Community members are invited to participate in one of two open forums that will help inform the search for Peninsula College’s next president, school representatives said last week.
The college will host two hour-long, virtual open forums, one from 10:30- 11:30 a.m. on Tuesday, Nov. 2, and another from 6:30-7:30 p.m. Wednesday, Nov. 3; no RSVP is needed. Join the Zoom discussions by going to tinyurl.com/PCzoomforums (meeting ID 869 2642 9152, passcode: 244513).
The purpose of the sessions is to listen to community input, which will assist with the development of the Presidential Profile.
Attendees will have the opportunity to ask questions about the presidential search process
Those interested in contributing to the search but are unable to attend the forums can fill out an electronic survey, with anonymous responses to be used to inform the development of a draft “Presidential Profile.” The survey is available at surveymonkey.com/r/peninsula-college- presidential-search.
Survey feedback must be submitted no later than 8:30 a.m. Thursday, Nov. 4.
“The entire Peninsula College community is invited and encouraged to participate in a discussion about the qualities, characteristics, and qualifications that PC is seeking in its president, and the opportunities and challenges facing Peninsula College in the years to come,” college representatives said last week.
For more about the presidential search, visit pencol.edu/about-pc/presidential-search.
Robins to retire
Current PC president Luke Robins, who has led Peninsula College since July 2012, has announced he will retire at the end of 2021-22, which promises to be a busy year for the college.
Robins, who will be 65 in January, told the board of trustees that he would retire from his position as president of the college last week so as to give them plenty of time to seek his replacement, he said in June.
Robins described the past academic year as “a tremendous challenge” to which faculty and staff responded with “resilience, creativity and dedication to students,” he said earlier this year.
“Our faculty and staff are truly amazing people to be able to make the switch from face-to-face with some remote to entirely remote in two weeks” March of 2020, Robins said.
Robins, who lives in Sequim with his wife Mary Jane, said retirement will allow him to spend more time with his family — the couple has two grown children — travel and perhaps find new professional opportunities.
He has no plans for other work, he said, but remains interested in finding ways to contribute after a 40-year career in community colleges.
During Robins’ tenure, Peninsula College expanded its branches.
The college acquired and renovated the former Bank of America building in Forks to house the college’s West End campus.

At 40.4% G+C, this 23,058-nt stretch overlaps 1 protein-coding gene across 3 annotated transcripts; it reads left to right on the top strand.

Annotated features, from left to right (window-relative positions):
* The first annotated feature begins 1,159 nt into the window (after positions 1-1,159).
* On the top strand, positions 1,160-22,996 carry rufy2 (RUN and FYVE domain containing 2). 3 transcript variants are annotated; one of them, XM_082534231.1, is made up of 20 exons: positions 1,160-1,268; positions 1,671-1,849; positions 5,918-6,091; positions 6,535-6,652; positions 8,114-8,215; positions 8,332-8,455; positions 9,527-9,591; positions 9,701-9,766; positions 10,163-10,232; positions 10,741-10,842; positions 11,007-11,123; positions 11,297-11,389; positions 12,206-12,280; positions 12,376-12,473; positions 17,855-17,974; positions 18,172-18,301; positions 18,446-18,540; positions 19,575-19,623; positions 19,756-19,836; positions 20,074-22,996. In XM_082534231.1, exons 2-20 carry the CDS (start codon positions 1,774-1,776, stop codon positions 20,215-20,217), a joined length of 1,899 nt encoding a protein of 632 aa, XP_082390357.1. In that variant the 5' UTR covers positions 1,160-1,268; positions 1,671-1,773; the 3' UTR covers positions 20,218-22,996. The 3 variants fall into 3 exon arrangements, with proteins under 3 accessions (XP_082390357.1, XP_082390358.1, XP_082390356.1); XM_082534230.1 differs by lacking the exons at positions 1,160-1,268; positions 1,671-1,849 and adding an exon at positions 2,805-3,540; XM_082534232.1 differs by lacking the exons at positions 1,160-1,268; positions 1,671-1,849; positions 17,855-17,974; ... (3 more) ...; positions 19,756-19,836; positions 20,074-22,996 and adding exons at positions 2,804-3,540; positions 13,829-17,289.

Working with the Peninsula College Foundation, the State Parks Department and the Fort Worden Public Development Authority, the college transformed a historic barracks building at Fort Worden in Port Townsend into a Jefferson County Peninsula College campus.
In 2017, construction was completed on a new Allied Health and Early Childhood Education building on the Port Angeles campus.
The college also won a $2.2 million federal Title III grant going toward a center to provide faculty resources, improvements to the Longhouse — the first Native American Longhouse to be located on a community college campus — and wayfinding signs on campus.
During his tenure, the college developed a new strategic plan and facilities master plan and recently completed a successful mid-cycle — one cycle is seven years — with the Northwest Commission on Colleges and Universities.
Robins has served on the Clallam County Economic Development Council, the Port Angeles Chamber of Commerce and the North Olympic Healthcare Network boards. He serves on the American Association of Community Colleges’ Commission on Small/Rural Community Colleges.
Prior to his appointment as president of Peninsula College, Robins served as chancellor of Louisiana Delta Community College in Monroe, La. The new college had its initial regional accreditation and $45 million college campus constructed.
He also served as chief academic officer at two-year colleges in Idaho and Arkansas, and has nearly 20 years of experience as a community college instructor.
A native of Illinois, Robins holds a bachelor’s degree from Wheaton College, a master’s degree in English from Illinois State University, and a doctorate in community college leadership from the University of Texas at Austin.